I received this book for free from WaterBrook Multnomah Publishing Group for this review."

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Book Review: From Blah to Awe by Jenna Lucado Bishop

From Blah to Awe

 

Book Overview:

This book is written for adolescent girls to help them understand that being a Christian is more than just going to church and youth group or keeping a bunch of rules. It is meant to challenge teenage girls’ faith to light a desire in them to pursue God. Jenna confronts why a person feels bored with God and how to overcome that boredom through:

  • seeing the brokenness of our hearts,
  • stop caring what the world thinks,
  • stop creating God in our own image,
  • stop thinking we are a “know-it-all” about Christianity,
  • actual reading the Bible (and understand what it says),
  • praying (more than just “God give me a nice day and lots of stuff too’”),
  • understanding the gospel (understanding what Christ really did for us),
  • stop focusing on rules and start focusing on Jesus,
  • share God’s love with people,

She retells her testimony of being bored with God as well as also some powerful stories of girls whose faith is anything but boring. It is written in a conversational style with modern references to media and events of today. The book also includes note sections mid chapter for writing down the readers thoughts and reactions.

My Review:

I will admit, it took me a LONG time to read this book (months and months). Why? It’s written in a very conversational, teen-girl style. Great for a teenager, but it drove me insane. Also, I thought it was too long. The book could have been more succinct.  

But overall the content of the book was very good. The problem she presented along with the solution was spot on. This would be a good book to go through with a preteen or teen who felt bored with God and Christianity.

I got this book from Thomas Nelson’s Booksneeze blog program. These opinions are my own.

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Book Review: The Diaper Free Baby by Christine Gross-Loh

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Source

 

Introduction:

A friend of mine recommended this book to me earlier this year. She was trying the “diaper free” form of potty training with her daughter and was having good success. So I thought “I’ll give this book a chance.” I had read articles on the web about potty training babies before, and my impression less than favorable. They presented Elimination Communication (EC) as an intense all or nothing challenge. Visions of naked babies crawling around the house, peeing and pooping in every corner like a puppy dog and frazzled mothers rushing their little infants to the toilet every 20 minutes (day and night) just incase they might have to pee formed in my mind. Not a preferred situation to say the least.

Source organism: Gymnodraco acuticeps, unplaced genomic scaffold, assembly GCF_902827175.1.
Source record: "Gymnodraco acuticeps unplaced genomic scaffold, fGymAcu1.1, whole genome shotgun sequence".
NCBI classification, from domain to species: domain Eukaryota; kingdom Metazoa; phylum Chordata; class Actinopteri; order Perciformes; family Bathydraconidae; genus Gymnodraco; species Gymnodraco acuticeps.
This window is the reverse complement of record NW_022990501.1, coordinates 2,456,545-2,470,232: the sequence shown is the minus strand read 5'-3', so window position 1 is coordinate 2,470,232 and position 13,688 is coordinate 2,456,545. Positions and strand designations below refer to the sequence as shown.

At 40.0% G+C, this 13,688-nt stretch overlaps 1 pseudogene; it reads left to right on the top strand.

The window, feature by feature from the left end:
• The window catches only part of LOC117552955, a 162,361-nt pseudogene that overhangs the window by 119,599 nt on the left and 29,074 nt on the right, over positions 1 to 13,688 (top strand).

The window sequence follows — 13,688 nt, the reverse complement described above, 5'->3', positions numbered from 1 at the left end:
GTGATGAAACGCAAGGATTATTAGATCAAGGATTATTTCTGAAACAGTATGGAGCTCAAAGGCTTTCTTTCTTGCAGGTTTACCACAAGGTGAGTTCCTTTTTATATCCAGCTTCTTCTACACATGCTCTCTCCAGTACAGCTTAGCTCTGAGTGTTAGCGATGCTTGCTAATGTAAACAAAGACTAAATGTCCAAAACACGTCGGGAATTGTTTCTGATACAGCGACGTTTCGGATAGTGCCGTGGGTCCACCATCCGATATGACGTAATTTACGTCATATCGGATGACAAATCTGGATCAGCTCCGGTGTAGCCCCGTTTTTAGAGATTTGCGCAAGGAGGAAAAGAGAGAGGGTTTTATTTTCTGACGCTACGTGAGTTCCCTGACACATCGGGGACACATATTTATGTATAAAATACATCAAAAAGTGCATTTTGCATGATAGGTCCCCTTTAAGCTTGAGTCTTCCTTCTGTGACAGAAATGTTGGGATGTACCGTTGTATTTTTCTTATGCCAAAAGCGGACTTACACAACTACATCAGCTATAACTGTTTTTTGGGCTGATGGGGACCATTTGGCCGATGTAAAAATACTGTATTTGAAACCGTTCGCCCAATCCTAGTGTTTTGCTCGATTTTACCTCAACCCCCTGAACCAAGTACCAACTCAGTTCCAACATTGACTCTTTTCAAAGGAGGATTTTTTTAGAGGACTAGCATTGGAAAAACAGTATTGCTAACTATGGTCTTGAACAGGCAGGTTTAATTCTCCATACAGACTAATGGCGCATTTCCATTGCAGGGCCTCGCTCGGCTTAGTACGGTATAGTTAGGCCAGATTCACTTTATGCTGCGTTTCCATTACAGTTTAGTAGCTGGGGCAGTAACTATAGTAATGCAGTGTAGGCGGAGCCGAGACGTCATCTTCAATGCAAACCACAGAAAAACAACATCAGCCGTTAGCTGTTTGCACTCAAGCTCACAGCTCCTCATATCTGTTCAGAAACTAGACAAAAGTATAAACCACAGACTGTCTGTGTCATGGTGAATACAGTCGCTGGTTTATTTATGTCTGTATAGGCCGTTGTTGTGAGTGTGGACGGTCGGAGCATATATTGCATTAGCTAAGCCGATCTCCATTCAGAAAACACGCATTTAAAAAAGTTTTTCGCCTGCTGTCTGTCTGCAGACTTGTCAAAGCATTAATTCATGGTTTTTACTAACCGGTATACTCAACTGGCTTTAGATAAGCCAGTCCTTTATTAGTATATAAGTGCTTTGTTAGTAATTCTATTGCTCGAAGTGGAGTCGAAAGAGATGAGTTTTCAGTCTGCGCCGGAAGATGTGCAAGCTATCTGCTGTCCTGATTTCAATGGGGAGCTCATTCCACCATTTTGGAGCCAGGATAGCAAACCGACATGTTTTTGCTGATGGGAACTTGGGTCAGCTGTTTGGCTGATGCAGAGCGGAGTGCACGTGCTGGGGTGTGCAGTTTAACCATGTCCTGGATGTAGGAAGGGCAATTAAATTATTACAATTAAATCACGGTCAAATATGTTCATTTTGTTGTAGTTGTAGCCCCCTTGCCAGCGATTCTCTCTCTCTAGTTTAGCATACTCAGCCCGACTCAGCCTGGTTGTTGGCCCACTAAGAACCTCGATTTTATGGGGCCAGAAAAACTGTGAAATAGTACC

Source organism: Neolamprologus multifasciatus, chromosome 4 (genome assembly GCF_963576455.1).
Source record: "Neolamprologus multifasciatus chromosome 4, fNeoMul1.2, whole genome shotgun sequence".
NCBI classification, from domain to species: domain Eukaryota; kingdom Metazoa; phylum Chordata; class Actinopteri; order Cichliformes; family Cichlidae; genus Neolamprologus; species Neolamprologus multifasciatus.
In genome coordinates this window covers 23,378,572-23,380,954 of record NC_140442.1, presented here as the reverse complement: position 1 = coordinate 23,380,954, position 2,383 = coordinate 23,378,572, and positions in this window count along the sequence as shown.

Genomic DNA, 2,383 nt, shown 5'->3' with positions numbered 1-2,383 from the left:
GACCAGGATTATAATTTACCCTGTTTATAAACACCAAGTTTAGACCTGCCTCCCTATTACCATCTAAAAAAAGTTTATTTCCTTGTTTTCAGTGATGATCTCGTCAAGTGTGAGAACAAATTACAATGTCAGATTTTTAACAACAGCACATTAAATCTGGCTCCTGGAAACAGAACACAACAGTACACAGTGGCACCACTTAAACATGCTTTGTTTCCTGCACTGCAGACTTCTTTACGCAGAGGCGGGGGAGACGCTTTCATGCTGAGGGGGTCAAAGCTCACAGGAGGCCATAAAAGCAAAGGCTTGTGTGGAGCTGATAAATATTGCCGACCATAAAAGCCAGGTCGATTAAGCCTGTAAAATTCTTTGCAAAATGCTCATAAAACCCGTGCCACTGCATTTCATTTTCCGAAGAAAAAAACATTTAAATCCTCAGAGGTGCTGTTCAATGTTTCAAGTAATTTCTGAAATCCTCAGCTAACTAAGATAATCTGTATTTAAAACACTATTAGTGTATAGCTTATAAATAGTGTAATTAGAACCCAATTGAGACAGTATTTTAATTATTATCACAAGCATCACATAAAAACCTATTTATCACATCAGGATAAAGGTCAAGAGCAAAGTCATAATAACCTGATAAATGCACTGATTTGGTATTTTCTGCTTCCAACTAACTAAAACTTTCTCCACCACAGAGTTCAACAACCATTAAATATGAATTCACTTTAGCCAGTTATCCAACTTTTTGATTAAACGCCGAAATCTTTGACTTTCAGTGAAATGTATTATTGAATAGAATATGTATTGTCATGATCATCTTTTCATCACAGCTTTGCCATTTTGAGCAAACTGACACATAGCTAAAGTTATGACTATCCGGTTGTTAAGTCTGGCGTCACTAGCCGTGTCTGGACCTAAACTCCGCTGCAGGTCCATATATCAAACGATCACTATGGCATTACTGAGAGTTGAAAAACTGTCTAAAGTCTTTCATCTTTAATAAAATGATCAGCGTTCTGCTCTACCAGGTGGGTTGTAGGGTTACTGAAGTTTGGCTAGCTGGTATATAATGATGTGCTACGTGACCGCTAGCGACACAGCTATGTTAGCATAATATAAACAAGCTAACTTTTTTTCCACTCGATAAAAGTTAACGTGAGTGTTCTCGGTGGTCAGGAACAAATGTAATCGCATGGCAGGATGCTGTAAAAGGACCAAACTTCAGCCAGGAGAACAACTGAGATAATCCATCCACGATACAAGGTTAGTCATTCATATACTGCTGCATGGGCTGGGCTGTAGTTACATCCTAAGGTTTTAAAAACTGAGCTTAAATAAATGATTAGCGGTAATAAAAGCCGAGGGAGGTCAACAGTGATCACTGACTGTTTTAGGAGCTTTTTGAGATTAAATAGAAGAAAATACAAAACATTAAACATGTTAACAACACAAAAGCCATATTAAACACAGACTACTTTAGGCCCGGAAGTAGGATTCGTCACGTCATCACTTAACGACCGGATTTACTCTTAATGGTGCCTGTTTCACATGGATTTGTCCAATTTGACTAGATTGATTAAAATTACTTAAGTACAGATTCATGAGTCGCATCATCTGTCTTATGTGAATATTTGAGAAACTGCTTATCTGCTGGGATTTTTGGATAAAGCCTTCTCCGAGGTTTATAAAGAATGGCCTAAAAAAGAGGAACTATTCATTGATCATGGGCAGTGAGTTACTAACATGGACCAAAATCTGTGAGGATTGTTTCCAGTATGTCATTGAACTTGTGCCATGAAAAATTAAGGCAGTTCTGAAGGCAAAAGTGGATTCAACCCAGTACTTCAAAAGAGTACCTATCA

The Book:

Yet, in her book, Christine Gross-Loh explains the elimination communication is more than just potty training. It is learning to communicate with your child from a young age about their potty needs. Thus making it easier for them to transition to using a toilet. The focus is on communication not so much performance. But before a baby can really communicate with their care provider, Christine explains how Babies have “pee patterns” that parents can learn and put their babies on a toilet at those appropriate times thus helping to lighten the diaper load. Christine also explains how flexible EC can be. It doesn’t have to be a all or nothing battle. A parent can practice the techniques full-time, part-time, or occasionally. EC can begun any time between birth and toddler stages. She outlines how to approach each stage as well as giving a list of equipment to make it easier.

Overall the book was a quick and easy read. Probably because I skipped a lot of the personal testimonies from parents about “how wondering ECing is .” I just wanted the facts.

 

My Experience:

After reading The Diaper Free Baby, I decided to give it a try. I found myself falling into the more part-time, occasional EC tract. The best bit of advice in the book was,” if it stresses you out to much, Don’t do it! Don’t let this be something that controls your life.” With this in mind, I bought a tiny potty, and I take my baby to the potty after she gets up from a nap or has just eaten. I make sure to ask her if she needs to go before I set her on and make the ASL sign for potty to her. Once on the potty, I cue her to go (basically say “piiisssssssst” to encourage her to go pee. She at least thinks it’s funny). She usually at least goes pee, but still wets in her pants in-be-tween potty times. That’s about all I do. It’s easy and fits into her diapering routine already. Now, she has yet to let me know she needs to go, but I think with time, that will come.

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Honora on her Pink Little Potty.

 

UPDATE: I originally wrote this post back in February and forgot to upload it to my blog. Here is an update as to how EC is working 6 months later. I still follow the same routine putting Honora on the potty after breastfeeding and during diaper change. I have found that’s when she usually goes. She does pee and poop into the potty; although she still doesn’t hold it till her “potty-time,” and she doesn’t usually let me know if she needs to go. My goal in ECing isn’t necessarily to have a potty-trained infant (although supposedly that is possible), but to make Honora aware of her bodily functions so that when it comes time to potty train her it isn’t such a stressful transition for both of us.